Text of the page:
WASHINGTON, May 9 — Several US senators asked President George W. Bush on Friday to visit Tibet when he travels to China for the Olympics to back Washington's push for human rights in the Himalayan territory.
Bush is going to the Olympics in August although it is not certain if he will attend the opening ceremony, which lawmakers and human rights groups want him to boycott over China's recent crackdown in Tibet and human rights record.
Senior Democratic Senators Joseph Biden, John Kerry and Barbara Boxer and Republican Senator Olympia Snowe sent a letter to Bush Friday, calling for his administration to take specific actions to help resolve the crisis in Tibet, including making a presidential visit to Tibet during the Olympics.
They also wanted him to press Beijing to open a US consulate in Tibet's capital Lhasa and expand access to the region for international humanitarian officials and journalists.
"First and foremost, we ask that you make preparations to visit the Tibetan Autonomous Region or other Tibetan areas when you travel to China this summer for the Olympic Games," they said in the letter.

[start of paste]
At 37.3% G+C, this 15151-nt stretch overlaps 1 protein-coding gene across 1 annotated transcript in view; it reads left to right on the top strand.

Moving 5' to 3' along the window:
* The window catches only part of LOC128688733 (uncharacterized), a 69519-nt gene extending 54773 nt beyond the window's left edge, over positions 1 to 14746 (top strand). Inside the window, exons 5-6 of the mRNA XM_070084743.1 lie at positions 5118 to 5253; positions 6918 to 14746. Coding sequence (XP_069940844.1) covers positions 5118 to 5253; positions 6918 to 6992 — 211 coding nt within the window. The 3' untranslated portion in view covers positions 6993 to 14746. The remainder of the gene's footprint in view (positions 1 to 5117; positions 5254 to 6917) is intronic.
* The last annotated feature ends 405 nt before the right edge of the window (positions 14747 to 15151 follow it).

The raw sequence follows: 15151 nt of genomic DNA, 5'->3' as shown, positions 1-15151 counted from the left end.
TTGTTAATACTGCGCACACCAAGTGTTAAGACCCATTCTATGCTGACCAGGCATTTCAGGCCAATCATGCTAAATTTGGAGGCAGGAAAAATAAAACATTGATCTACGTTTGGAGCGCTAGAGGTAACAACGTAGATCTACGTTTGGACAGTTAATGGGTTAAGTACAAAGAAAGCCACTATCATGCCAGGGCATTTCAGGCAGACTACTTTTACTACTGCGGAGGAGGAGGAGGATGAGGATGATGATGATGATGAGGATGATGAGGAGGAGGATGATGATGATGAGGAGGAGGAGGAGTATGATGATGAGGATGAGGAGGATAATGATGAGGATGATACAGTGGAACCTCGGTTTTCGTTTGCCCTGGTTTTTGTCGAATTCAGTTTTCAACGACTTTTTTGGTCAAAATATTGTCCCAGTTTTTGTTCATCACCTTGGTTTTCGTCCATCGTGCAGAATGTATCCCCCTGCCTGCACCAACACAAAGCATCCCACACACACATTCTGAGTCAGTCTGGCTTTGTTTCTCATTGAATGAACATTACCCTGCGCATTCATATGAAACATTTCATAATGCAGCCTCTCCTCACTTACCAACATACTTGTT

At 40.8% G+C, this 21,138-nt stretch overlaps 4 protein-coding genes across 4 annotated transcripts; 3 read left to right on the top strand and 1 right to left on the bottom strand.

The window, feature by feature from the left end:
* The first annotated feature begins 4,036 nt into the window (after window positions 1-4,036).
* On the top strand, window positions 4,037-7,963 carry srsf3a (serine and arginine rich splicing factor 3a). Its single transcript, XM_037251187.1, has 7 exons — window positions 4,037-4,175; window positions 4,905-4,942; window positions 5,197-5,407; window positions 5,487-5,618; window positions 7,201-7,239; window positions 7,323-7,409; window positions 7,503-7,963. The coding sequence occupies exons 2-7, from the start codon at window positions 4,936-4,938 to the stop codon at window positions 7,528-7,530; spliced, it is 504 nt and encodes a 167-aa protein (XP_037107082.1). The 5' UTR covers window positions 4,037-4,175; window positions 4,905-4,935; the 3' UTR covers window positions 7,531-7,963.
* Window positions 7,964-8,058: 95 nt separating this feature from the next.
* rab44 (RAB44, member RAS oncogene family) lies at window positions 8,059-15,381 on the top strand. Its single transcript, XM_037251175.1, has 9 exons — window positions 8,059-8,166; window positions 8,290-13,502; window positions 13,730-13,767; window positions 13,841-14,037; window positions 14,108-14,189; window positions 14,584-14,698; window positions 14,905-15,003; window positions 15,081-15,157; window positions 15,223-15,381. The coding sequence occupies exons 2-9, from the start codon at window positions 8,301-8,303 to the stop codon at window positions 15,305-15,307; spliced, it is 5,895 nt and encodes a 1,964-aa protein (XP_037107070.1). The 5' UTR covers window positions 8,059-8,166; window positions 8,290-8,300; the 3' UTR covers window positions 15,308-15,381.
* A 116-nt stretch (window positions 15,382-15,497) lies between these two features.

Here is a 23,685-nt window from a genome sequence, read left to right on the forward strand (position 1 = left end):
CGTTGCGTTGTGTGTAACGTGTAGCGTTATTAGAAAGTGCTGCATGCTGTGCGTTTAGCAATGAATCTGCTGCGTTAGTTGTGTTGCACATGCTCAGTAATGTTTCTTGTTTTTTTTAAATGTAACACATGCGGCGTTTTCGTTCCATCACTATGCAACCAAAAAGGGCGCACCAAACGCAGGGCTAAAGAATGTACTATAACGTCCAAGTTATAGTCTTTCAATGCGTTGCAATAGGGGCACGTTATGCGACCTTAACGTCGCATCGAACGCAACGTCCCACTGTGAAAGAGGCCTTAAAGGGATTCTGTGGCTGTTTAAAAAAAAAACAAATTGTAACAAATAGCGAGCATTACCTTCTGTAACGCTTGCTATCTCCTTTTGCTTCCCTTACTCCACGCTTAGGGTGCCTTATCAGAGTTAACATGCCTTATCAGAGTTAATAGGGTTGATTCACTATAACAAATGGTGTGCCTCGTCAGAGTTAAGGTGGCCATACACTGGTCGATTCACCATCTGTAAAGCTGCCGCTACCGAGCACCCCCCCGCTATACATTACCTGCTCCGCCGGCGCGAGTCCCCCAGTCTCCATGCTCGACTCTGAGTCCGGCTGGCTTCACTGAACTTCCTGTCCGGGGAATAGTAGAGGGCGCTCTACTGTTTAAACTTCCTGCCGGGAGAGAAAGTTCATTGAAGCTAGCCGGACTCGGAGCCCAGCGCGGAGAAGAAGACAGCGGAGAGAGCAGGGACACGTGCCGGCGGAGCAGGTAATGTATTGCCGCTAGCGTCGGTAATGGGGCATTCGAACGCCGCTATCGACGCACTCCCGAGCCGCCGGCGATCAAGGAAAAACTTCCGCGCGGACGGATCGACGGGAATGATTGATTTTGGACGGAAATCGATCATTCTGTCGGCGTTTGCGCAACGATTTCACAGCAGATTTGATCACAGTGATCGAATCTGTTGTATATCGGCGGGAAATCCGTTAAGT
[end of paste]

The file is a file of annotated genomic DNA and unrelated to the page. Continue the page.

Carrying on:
"This would allow you to demonstrate support for American athletes as you also send a strong message of respect for the fundamental human rights of the Tibetan people."
The Tibetan government-in-exile says 203 Tibetans have been killed and about 1,000 injured in the Chinese crackdown. China denies this, saying Tibetan "rioters" and "insurgents" killed 21 people.
Following the crisis, Bush had been pushing Beijing to hold talks with envoys of exiled Tibet's spiritual leader the Dalai Lama, who is seeking "meaningful" autonomy for his homeland.
The Dalai Lama's envoy said Thursday that a date would be set soon for a seventh round of formal talks between the Tibetan leader's side and China.
They held informal talks last Sunday in the Chinese city of Shenzhen -- the first known encounter between the two sides since deadly unrest erupted in the Himalayan region in March.